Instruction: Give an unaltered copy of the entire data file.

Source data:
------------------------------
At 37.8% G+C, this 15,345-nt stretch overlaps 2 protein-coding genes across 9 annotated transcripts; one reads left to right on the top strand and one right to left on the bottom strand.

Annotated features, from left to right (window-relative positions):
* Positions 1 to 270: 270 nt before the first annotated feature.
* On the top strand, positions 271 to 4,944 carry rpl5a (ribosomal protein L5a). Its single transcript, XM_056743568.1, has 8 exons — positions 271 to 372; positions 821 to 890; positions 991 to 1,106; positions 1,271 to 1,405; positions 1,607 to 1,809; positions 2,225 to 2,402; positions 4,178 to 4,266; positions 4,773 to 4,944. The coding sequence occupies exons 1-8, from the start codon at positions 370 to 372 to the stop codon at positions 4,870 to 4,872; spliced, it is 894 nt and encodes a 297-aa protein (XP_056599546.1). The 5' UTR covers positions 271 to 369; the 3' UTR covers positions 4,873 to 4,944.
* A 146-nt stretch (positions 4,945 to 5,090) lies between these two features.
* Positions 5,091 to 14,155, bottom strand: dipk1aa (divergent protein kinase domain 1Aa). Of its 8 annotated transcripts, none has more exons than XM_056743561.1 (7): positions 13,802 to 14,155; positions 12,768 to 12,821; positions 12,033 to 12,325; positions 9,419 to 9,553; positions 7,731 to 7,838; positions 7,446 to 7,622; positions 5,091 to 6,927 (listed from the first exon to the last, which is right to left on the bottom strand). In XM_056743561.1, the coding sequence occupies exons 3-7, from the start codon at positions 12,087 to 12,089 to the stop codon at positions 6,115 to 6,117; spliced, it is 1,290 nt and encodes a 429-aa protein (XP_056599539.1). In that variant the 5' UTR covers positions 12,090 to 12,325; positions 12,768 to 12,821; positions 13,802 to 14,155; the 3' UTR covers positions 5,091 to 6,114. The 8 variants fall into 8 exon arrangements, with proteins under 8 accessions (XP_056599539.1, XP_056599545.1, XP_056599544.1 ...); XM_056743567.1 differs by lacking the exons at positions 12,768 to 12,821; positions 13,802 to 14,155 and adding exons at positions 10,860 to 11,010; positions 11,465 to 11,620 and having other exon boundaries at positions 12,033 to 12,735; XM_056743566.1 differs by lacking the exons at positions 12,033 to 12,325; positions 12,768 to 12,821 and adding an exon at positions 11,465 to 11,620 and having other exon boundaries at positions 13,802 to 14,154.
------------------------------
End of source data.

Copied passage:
At 37.8% G+C, this 15,345-nt stretch overlaps 2 protein-coding genes across 9 annotated transcripts; one reads left to right on the top strand and one right to left on the bottom strand.

Annotated features, from left to right (window-relative positions):
* Positions 1 to 270: 270 nt before the first annotated feature.
* On the top strand, positions 271 to 4,944 carry rpl5a (ribosomal protein L5a). Its single transcript, XM_056743568.1, has 8 exons — positions 271 to 372; positions 821 to 890; positions 991 to 1,106; positions 1,271 to 1,405; positions 1,607 to 1,809; positions 2,225 to 2,402; positions 4,178 to 4,266; positions 4,773 to 4,944. The coding sequence occupies exons 1-8, from the start codon at positions 370 to 372 to the stop codon at positions 4,870 to 4,872; spliced, it is 894 nt and encodes a 297-aa protein (XP_056599546.1). The 5' UTR covers positions 271 to 369; the 3' UTR covers positions 4,873 to 4,944.
* A 146-nt stretch (positions 4,945 to 5,090) lies between these two features.
* Positions 5,091 to 14,155, bottom strand: dipk1aa (divergent protein kinase domain 1Aa). Of its 8 annotated transcripts, none has more exons than XM_056743561.1 (7): positions 13,802 to 14,155; positions 12,768 to 12,821; positions 12,033 to 12,325; positions 9,419 to 9,553; positions 7,731 to 7,838; positions 7,446 to 7,622; positions 5,091 to 6,927 (listed from the first exon to the last, which is right to left on the bottom strand). In XM_056743561.1, the coding sequence occupies exons 3-7, from the start codon at positions 12,087 to 12,089 to the stop codon at positions 6,115 to 6,117; spliced, it is 1,290 nt and encodes a 429-aa protein (XP_056599539.1). In that variant the 5' UTR covers positions 12,090 to 12,325; positions 12,768 to 12,821; positions 13,802 to 14,155; the 3' UTR covers positions 5,091 to 6,114. The 8 variants fall into 8 exon arrangements, with proteins under 8 accessions (XP_056599539.1, XP_056599545.1, XP_056599544.1 ...); XM_056743567.1 differs by lacking the exons at positions 12,768 to 12,821; positions 13,802 to 14,155 and adding exons at positions 10,860 to 11,010; positions 11,465 to 11,620 and having other exon boundaries at positions 12,033 to 12,735; XM_056743566.1 differs by lacking the exons at positions 12,033 to 12,325; positions 12,768 to 12,821 and adding an exon at positions 11,465 to 11,620 and having other exon boundaries at positions 13,802 to 14,154.